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Immune Dysregulation and Cancer in Aging

National Institute on Aging, Intramural Research Program, Baltimore, MD

Position Description:

If you enjoy science and your goal is to eventually create an independent research program, the Immunoregulation Section of the National Institute on Aging (NIA) is a great place for you. You will join a highly motivated and international team of young scientists elucidating immune dysregulation in aging-related pathologies and diseases. The team is known for their discovery of a unique type of regulatory B cells (tBregs), which promote cancer metastasis by inactivating Tregs and activating MDSCs [1, 2, 3], and pathogenic innate B1a cells (termed 4BL cells), which accumulate in aged humans, primates, and mice [4, 5] and induce insulin resistance [6], and creation of simpler technologies to manipulate immune cells utilizing modified chemo-attractant molecules [7].

We are looking for a highly motivated and independent-minded person to study crosstalk between commensal microbiome and B cells in modulation of cancer metastasis in aging. We recently reported that the change in composition of gut microbiome in aging increases gut leakiness and induces conversion of innate B1a cells into pathogenic 4BL cells via inflammatory monocytes [6]. 4BL cells then either retard growth of some tumors by inducing cytolytic CD8 T cells or increase of insulin resistance in aged hosts. However, the mechanism that drives the change in gut microbiome remains unknown. Question is whether 4BL cells in turn or its “relative” B1b cells affect microbiome? If so, what is the mechanism, is it via B-cell produced humoral factors, including immunoglobulins, or indirectly through modulation of GALT immune cells? Why despite increase of 4BL cell-induced CD8 T cells, progression and metastasis of most tumors is increased in aging? Can we reverse this process by supplementing with gut microbes or their metabolites decreased in aging? Overall, this truly exciting and novel project will uncover a plethora of interesting findings that will help you to make significant impact in science.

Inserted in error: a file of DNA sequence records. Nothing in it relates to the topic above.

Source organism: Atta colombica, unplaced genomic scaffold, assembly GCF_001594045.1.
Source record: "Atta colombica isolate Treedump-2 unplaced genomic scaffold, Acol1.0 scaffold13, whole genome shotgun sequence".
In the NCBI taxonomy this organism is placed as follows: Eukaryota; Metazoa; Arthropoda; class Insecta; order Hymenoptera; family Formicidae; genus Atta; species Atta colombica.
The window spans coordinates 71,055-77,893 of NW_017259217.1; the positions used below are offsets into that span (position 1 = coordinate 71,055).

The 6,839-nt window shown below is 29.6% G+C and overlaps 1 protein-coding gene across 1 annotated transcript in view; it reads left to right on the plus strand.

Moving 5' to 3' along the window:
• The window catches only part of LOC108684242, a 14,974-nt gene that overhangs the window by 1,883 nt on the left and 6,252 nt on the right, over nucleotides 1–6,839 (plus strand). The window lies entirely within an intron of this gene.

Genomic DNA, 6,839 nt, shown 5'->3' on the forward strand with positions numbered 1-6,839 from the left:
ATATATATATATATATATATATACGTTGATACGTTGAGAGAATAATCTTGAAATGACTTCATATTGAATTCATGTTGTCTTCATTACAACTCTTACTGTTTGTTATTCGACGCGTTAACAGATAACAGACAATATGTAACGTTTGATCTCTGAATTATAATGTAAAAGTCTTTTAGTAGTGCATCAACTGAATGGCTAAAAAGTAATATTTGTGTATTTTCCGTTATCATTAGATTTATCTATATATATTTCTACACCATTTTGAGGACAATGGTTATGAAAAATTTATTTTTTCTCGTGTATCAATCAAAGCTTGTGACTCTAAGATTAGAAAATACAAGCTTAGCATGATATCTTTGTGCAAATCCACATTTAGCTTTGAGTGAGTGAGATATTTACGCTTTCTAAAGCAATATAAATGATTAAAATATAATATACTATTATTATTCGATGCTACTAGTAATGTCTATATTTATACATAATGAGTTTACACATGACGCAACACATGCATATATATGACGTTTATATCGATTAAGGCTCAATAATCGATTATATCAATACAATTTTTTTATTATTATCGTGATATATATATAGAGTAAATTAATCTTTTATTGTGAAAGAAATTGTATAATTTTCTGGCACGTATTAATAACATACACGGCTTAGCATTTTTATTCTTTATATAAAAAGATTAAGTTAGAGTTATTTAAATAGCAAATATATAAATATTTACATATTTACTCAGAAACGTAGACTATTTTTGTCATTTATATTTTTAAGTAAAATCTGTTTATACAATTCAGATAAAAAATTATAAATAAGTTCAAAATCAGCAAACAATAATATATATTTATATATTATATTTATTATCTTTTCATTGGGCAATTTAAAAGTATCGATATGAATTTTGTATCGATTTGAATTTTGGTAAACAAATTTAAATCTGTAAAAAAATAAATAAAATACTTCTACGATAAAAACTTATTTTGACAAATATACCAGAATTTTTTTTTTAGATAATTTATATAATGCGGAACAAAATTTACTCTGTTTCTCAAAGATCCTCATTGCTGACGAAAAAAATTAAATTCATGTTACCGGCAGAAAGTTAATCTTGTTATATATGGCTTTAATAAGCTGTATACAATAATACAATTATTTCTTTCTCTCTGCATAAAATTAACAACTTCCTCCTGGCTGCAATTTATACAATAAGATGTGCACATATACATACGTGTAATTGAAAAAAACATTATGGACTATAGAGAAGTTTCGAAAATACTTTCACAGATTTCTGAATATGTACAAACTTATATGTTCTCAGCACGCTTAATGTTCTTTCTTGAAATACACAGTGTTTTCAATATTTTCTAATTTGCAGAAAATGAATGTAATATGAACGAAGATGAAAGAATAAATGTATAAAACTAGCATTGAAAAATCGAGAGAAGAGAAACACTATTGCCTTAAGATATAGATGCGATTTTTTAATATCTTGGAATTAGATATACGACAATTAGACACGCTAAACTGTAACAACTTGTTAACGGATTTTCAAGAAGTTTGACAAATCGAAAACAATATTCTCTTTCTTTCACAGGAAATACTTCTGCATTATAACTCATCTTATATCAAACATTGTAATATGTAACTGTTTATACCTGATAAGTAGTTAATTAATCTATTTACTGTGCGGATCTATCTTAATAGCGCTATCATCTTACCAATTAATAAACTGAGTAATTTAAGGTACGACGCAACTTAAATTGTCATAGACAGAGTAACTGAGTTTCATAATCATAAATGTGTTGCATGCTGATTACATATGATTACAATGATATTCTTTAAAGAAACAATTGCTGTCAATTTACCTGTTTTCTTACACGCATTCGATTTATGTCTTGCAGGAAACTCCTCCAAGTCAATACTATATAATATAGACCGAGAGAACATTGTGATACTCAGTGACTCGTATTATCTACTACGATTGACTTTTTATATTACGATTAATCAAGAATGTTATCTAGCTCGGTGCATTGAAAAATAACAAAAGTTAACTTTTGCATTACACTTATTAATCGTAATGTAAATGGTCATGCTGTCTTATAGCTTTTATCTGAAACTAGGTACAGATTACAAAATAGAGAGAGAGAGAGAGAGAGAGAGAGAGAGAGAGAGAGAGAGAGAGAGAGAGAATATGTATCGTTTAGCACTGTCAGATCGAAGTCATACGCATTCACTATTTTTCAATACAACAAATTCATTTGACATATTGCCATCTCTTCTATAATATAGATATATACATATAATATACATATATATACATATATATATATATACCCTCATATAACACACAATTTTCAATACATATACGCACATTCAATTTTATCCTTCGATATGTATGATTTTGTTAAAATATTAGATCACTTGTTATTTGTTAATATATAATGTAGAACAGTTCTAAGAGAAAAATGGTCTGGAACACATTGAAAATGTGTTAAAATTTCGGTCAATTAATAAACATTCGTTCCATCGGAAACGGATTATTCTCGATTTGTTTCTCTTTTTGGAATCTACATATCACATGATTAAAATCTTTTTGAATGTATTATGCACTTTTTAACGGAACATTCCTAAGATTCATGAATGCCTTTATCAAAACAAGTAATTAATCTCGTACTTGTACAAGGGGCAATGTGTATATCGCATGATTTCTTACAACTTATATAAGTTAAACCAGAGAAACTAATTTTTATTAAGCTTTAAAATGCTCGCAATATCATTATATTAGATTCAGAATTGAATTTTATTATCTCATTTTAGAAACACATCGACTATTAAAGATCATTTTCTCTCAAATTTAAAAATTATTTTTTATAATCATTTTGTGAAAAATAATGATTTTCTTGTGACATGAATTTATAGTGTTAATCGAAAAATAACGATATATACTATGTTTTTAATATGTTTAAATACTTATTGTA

Qualifications:

Applicants must have a Ph.D. or equivalent degree and expertise in Immunology, Molecular Biology, Microbiology, and (preferably with a hands-on knowledge of Neuro-inflammation and Mucosal immunity). Bioinformatics know-how and experience with experimentations with mice and handling human and primate samples will be advantageous.

To Apply:

To apply, please submit letter of interest, curriculum vitae, and references to: Arya Biragyn, Ph.D., Chief, Immunoregulation section, NIH/NIA/IRP, Biomedical Research Center, 251 Bayview Blvd, Baltimore, MD 21224 USA. Office phone: 410-558-8680, or e-mail: biragyna@mail.nih.gov

 

This post will be available until September 3, 2020 or until filled.

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